Some typos are more harder to detect than others.
I’m currently reading the 1989 Mandard Paperbacks edition of C. J. Cherryh’s novel Downbelow Station, which is rife with the sort of typos that a spellchecker won’t catch, because the erroneous word is also a valid English word.
(Okay, “rife” is an exaggeration; I really only mean one every five or ten pages. But that still seems like a lot.)
But the ones in this book are even worse than the usual run of such typos, because in this case many of them are plausible substitute words.
A couple of examples:
- One of them objected
- Probably was meant to say None of them objected. (This one isn’t an exact quote, ’cause I neglected to write it down when I encountered it and can’t find it now.)
- “We cope”
- Almost certainly was meant to say We copy.
- as she had always been with this father
- Was meant to say with his father.
In all of those cases, not only a spellchecker but a grammar-checker would fail to catch the typo. It’s the kind of typo that you can only recognize by first understanding the meaning of the phrase as written; second noticing that the meaning seems out of sync with what’s going on, or unlikely to be said by that character; and third recognizing that a small change to one of the words would make much more sense.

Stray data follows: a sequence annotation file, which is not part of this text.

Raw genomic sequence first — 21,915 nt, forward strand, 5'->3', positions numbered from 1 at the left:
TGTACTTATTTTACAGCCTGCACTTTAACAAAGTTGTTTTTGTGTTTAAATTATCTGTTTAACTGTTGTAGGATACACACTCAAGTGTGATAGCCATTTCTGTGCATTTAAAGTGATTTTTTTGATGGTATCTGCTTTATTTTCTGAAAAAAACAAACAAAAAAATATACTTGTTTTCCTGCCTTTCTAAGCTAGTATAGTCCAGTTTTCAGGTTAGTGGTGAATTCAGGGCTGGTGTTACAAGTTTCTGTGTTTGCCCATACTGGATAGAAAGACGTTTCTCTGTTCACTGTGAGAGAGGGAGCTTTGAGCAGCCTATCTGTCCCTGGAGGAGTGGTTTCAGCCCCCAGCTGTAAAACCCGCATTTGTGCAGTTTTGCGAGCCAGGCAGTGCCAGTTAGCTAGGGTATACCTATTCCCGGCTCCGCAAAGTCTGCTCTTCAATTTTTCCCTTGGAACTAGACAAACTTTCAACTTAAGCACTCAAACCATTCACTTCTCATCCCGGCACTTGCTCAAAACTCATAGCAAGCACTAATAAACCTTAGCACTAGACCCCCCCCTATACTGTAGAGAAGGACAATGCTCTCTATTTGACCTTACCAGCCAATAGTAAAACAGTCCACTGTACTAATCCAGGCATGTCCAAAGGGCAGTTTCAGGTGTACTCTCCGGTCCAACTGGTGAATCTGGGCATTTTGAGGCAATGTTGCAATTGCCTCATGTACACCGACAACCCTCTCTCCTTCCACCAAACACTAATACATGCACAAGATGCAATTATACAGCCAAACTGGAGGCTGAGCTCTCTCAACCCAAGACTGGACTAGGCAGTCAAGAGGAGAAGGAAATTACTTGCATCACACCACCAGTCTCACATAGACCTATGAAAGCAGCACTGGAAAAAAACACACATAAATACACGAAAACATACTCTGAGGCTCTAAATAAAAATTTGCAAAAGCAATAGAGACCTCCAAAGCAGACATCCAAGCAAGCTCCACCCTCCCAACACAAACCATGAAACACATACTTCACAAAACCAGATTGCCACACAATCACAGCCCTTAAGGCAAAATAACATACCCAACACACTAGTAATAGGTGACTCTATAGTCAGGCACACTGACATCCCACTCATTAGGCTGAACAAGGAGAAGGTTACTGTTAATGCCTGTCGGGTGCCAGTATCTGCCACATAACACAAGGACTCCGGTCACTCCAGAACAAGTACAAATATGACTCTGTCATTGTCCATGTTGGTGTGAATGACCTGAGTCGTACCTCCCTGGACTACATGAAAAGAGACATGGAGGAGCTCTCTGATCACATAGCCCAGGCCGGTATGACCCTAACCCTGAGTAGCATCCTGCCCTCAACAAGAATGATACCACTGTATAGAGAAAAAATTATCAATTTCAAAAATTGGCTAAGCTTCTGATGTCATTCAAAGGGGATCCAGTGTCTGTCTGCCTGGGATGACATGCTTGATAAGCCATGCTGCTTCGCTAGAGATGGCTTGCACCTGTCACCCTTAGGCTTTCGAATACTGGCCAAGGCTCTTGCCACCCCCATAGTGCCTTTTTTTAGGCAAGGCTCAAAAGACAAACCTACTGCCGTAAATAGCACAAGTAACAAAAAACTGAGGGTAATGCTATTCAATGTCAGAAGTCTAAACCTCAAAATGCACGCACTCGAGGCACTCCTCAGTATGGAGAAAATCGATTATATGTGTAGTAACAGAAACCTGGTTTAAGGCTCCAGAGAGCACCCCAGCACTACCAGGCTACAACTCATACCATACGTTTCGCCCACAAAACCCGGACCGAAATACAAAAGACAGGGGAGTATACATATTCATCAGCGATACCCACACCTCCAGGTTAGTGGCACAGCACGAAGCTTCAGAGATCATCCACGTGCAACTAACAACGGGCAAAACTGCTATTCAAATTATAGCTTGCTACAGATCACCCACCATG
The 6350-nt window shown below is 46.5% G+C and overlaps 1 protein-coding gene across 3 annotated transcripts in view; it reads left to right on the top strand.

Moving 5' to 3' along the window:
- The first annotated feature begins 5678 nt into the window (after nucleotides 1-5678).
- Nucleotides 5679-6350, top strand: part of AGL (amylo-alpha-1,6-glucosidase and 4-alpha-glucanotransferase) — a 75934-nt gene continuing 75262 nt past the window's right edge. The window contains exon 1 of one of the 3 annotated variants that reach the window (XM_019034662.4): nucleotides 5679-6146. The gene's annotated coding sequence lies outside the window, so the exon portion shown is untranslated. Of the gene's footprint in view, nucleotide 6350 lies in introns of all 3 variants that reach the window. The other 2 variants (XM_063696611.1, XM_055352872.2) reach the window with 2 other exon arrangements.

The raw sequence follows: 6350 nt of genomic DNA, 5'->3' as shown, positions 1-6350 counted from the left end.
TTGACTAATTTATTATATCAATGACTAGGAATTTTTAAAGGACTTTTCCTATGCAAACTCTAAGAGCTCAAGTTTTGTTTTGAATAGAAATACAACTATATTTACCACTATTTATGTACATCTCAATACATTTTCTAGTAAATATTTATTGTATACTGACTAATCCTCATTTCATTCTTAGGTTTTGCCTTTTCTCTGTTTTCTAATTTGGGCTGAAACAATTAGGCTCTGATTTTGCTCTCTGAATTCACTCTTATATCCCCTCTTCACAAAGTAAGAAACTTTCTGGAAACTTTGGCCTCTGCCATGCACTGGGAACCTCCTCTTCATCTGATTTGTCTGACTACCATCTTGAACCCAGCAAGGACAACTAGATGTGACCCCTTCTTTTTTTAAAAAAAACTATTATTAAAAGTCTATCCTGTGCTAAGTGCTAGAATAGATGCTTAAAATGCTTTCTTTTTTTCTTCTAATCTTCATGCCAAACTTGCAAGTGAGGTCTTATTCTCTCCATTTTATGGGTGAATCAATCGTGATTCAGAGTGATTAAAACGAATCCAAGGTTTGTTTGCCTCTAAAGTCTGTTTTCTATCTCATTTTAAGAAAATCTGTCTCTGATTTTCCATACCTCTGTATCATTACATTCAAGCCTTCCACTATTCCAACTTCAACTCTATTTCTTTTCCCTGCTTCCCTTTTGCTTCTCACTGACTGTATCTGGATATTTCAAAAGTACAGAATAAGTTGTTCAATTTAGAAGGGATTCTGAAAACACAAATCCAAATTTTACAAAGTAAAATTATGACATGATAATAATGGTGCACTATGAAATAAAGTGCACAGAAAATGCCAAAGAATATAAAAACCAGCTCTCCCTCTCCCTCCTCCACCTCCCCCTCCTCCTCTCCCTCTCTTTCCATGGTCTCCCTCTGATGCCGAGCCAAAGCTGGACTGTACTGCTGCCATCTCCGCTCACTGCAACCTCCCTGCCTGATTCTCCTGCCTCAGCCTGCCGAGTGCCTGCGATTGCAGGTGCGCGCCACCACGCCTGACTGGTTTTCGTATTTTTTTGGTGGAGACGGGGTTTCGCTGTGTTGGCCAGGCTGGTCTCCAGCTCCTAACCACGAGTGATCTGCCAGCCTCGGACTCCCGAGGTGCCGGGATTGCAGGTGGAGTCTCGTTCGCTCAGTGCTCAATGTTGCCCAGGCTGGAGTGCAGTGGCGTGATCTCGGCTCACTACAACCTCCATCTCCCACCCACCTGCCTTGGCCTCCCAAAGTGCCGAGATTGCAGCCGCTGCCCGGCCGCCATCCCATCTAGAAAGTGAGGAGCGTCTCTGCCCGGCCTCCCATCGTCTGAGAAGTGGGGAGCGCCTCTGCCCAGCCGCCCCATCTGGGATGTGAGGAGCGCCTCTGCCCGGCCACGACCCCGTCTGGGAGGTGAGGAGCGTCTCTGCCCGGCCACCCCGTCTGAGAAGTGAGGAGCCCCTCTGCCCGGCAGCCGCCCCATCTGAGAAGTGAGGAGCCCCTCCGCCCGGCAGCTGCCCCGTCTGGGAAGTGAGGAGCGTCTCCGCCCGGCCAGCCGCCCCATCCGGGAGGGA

(And the issue is exacerbated in this book by the author’s occasional penchant for unusual and slightly cryptic syntax, so some phrases that initially look like errors probably aren’t.)
This kind of thing is why I feel that we’re going to continue to need human copyeditors, at least until the advent of strong AI. For that second example, I can imagine a nonsentient machine-learning system reaching the point of recognizing that “We cope” is a less likely phrase than “We copy” in dialogue over a radio between spaceships in a military-focused science fiction novel; I can vaguely imagine something similar working for the third one; but I don’t see any way for a nonsentient system to recognize that “One” should “None” in that first example.
Hmm—while I’m here, let’s make a game of it: Come up with a phrase or sentence or paragraph that includes a plausible typo—an incorrect word that’s only (let’s say) a one-letter alteration of the right word, but that remains grammatically correct in its context.